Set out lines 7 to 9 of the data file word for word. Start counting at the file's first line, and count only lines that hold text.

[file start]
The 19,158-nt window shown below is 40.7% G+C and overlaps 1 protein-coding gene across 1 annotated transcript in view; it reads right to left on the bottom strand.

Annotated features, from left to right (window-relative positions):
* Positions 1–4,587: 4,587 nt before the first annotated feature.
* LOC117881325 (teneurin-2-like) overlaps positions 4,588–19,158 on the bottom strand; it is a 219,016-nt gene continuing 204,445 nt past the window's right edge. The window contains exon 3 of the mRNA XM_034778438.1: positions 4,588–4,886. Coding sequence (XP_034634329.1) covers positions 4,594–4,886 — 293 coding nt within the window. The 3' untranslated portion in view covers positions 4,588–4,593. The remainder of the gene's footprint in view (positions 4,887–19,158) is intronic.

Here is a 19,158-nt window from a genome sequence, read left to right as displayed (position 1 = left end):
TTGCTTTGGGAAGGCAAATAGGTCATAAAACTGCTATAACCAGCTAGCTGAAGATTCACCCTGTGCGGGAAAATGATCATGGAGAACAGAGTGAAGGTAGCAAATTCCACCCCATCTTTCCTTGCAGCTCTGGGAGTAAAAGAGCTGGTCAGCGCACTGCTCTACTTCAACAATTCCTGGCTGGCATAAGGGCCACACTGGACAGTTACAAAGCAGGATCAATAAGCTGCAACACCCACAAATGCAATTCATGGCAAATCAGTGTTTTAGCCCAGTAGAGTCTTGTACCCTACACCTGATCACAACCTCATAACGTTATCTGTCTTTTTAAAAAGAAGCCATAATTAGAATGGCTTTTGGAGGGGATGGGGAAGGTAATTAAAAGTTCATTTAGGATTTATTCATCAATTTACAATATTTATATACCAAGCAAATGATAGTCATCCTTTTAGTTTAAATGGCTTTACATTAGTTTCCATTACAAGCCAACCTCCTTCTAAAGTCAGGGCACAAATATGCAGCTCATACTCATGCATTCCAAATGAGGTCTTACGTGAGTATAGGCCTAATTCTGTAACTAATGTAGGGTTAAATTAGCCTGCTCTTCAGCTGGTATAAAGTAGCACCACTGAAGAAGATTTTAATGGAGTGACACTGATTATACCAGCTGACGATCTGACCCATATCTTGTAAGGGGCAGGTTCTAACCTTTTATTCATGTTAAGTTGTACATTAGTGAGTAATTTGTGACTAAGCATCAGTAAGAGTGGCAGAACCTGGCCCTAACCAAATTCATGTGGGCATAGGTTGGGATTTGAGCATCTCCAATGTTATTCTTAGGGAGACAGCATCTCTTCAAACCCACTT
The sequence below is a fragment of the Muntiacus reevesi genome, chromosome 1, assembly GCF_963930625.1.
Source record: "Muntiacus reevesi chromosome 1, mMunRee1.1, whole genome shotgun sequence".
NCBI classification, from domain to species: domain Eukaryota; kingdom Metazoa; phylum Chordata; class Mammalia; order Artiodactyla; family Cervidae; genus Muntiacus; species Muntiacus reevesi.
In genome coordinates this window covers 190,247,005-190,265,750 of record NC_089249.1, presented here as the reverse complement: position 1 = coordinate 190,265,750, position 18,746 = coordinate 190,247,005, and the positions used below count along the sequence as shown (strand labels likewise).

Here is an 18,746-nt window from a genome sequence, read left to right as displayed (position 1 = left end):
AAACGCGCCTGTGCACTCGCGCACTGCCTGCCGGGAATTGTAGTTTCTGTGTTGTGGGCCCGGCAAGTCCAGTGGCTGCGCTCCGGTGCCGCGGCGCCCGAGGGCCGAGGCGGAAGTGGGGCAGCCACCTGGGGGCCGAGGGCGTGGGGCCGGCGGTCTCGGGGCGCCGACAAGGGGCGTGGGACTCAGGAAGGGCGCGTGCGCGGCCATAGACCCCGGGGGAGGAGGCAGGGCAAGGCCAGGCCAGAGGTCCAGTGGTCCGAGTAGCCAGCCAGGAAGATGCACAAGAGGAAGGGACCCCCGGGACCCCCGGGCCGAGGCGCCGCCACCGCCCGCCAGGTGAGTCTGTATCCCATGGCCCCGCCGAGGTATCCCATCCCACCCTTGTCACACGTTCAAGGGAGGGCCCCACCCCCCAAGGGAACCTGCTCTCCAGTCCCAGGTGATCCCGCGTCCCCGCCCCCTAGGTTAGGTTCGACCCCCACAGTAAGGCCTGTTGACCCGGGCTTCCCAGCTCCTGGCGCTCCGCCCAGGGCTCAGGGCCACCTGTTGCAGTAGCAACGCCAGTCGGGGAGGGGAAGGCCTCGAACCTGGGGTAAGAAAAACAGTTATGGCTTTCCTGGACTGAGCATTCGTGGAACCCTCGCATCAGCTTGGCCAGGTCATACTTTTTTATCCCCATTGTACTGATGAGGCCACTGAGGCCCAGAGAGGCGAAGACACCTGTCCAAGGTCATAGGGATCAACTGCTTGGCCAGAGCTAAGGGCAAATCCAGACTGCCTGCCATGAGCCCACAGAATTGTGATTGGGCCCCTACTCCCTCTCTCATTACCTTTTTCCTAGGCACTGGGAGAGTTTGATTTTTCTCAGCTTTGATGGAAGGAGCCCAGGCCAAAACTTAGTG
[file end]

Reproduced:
The sequence below is a fragment of the Muntiacus reevesi genome, chromosome 1, assembly GCF_963930625.1.
Source record: "Muntiacus reevesi chromosome 1, mMunRee1.1, whole genome shotgun sequence".
NCBI classification, from domain to species: domain Eukaryota; kingdom Metazoa; phylum Chordata; class Mammalia; order Artiodactyla; family Cervidae; genus Muntiacus; species Muntiacus reevesi.